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Advice from a Ratings-Crazed Consumer/Researcher

A guest blog by Marianne Rittner-Holmes

The Voice of the People is upon you, and if you’re not leveraging public rating forums as part of your marketing strategy, your business success and growth will suffer.  I know because I’m an avid consumer/researcher for just about everything that touches my family.

Who am I?  Honestly, I’m probably quite average:  a wife, a step-grandmother, a retiree from the corporate world, a freelance author/writer, a homeowner, a pet owner, an Army veteran.

What do I want?  I want the best buy for my money; I want people to be honest with me; I want to be cared about; I want good customer service; I want good resolution if a product fails; I want fairness.

To clarify, “I want” means I’m advocating for my family, friends and loved ones.  My influence is substantial in surrounding relationships.  I use ratings in all consumer areas to choose which businesses to patronize.  These insights from other consumers are a lifeline for me in the world of way-too-many choices and claims.  I increasingly rely on my fellow consumers to help me by sharing their experiences.  While some write-ups might be bogus or solicited for money, my belief is that most are not.  I believe my fellow average folks will tell me the truth.  And truth is so hard to discern these days.

Let me walk you through how I use ratings to make a decision:

First, I try to find out if there’s a definitive rating forum for the field I’m researching.  For travel, it’s TripAdvisor; for contractors, Angie’s List or Home Advisor; for lawyers, Avvo or Best Lawyers; for doctors, it’s Health Grades and Angie’s List.

Second, I look to see if a business/service has any ratings at all.  Those with no ratings bother me because they seem to have no sense of their online presence.  They may not want to be dragged into the internet fray, but they are by ratings organizations that post their name from available business directories.  “No rating” says to me either the firm is brand new or it’s untended.  Neither gives a sense of comfort.

Third, I look for the highest-rated entity.  Highest-rated doesn’t have to be solid five stars.  Less than five stars is okay because we can’t always be everything to everybody.  Odds are that someone will be unhappy no matter what a business does to try to satisfy a need.  What I’m looking for is a trend that’s well-above-average.

Fourth, I now look at the number of ratings.  This is perhaps the most significant part of the interpretation process.  A solid five-star rating based on two reviews means nothing except that the owner’s spouse and mother love him/her.  Give me a rating of 4.7 based on 987 total reviews, and you have my rapt attention.  That kind of performance tells me this business is solidly performing well all the time.  That’s huge.  It sets the business apart in its marketplace.  I definitely want to know more about them.  Conversely, a three-star rating based on five reviews is detrimental because it tells me that even in a small sampling, this firm is not quite getting it right.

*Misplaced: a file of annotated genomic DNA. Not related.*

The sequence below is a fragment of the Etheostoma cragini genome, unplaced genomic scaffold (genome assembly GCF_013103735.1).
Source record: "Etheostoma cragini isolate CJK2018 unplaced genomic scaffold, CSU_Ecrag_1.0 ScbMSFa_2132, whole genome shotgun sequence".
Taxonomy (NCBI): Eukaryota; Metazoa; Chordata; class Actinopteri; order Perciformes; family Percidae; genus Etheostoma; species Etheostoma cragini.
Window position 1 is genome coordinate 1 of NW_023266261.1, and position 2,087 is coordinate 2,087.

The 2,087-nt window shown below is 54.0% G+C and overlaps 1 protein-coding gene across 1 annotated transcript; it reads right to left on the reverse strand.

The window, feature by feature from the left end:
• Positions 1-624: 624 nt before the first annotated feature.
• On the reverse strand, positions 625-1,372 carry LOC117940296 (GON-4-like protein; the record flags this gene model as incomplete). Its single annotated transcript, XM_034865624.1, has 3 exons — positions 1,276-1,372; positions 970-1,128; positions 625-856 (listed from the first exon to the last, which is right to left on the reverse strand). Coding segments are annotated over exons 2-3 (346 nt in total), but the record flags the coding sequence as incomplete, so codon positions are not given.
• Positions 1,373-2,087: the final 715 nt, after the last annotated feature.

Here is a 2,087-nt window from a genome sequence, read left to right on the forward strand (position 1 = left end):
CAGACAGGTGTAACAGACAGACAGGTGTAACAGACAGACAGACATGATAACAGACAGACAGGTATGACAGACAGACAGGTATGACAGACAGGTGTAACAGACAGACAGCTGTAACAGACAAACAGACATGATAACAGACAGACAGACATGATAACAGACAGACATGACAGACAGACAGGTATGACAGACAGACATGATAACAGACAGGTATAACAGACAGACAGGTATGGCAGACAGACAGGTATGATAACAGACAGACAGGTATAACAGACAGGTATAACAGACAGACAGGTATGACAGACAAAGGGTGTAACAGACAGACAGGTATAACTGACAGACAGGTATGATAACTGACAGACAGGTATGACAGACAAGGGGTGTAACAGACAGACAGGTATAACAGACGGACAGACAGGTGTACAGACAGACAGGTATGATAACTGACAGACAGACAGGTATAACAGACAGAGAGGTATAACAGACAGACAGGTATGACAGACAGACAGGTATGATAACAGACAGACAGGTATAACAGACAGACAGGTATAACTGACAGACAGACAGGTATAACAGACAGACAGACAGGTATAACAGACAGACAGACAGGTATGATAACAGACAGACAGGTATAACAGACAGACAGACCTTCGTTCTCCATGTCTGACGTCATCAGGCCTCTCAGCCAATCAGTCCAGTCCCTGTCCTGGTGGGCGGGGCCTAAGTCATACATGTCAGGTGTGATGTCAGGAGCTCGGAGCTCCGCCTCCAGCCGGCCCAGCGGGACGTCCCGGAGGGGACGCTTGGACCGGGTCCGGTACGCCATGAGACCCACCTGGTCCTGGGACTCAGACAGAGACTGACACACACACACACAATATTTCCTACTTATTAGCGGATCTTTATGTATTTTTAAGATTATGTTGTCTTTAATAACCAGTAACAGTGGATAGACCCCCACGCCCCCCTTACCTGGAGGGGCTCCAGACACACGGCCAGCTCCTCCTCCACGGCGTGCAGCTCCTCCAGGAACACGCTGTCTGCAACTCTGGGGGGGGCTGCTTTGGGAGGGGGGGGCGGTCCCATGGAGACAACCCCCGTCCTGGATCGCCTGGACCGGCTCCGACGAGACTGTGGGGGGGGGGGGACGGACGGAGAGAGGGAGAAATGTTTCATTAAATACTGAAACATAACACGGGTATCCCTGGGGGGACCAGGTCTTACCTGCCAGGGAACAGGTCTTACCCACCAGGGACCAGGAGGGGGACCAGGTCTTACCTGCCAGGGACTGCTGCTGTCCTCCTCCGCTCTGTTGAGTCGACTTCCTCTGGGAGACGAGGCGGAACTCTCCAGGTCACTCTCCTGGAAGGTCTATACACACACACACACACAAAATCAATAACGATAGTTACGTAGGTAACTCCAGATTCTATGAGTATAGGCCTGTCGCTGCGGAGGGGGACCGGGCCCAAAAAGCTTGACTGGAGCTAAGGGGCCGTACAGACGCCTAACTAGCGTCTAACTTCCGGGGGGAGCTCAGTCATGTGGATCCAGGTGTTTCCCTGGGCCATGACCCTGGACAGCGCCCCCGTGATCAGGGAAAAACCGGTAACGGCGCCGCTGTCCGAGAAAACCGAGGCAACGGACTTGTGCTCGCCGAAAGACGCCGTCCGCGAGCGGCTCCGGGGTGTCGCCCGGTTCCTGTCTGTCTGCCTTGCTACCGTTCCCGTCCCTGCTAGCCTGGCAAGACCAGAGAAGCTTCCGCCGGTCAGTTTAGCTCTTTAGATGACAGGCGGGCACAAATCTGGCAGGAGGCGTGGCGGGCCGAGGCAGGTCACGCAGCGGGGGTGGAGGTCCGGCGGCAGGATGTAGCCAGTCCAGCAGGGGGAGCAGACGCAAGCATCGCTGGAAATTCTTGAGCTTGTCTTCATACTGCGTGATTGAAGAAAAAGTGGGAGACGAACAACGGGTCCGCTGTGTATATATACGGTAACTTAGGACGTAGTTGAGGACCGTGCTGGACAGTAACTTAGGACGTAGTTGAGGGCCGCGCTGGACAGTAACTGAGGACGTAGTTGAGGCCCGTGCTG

Fifth, I actually read the reviews of the top three companies I’ve chosen to compare.  I look at three high rated reviews and about the same number of the lower.  By reading the lower write-ups, I try to decide if their upset with the business is reasonable or not.

In the past month, I have used ratings to decide on my husband’s new cardiologist (we weren’t happy with his current one), an advocacy firm for Veterans (to answer questions regarding my Vietnam Veteran husband’s benefits), an intellectual property attorney (for a soon-to-be-published manuscript), the purchase of an inversion table (happy birthday to me), the best worm medicine for dogs and a reputable contractor to perform work at the local fire department where I volunteer.

Over the past six months, I used ratings to help my mother and brother in another state decide on a new dentist and on a contractor to repair their boiler.  I also helped two friends find the best online business interface to vend their products.

Additionally, I contribute to these forums by writing reviews for TripAdvisor.  Imagine that little ole average me sitting in the desert 50 miles south of Albuquerque has a readership of 1,800 people based on six food and hotel reviews!  (I just added three more.) Plus I write reviews for other vendors who ask me or who incentivize me to do so.  Please note they just ask me to write the review.  They don’t ask me to write a good one.  I write the truth about what I know.  One recent vendor offered free shipping and a 15% discount for posting a review.  I jumped on it because I like their product and was happy to share!  The truth is that I would have never written a review at all had they not asked or directed me to a specific site.

As you can see, I am just one of many who use these forums for matters that affect our daily lives.  If you are not considering your internet ratings as part of your overall marketing plan, you are making a huge mistake.  If you don’t use them wisely, you are hurting yourself even more.  The people are speaking.  Are you listening?

(Marianne Rittner-Holmes is a freelance writer and a ratings-crazed consumer/researcher.  Find her at http://www.alphadox.us.)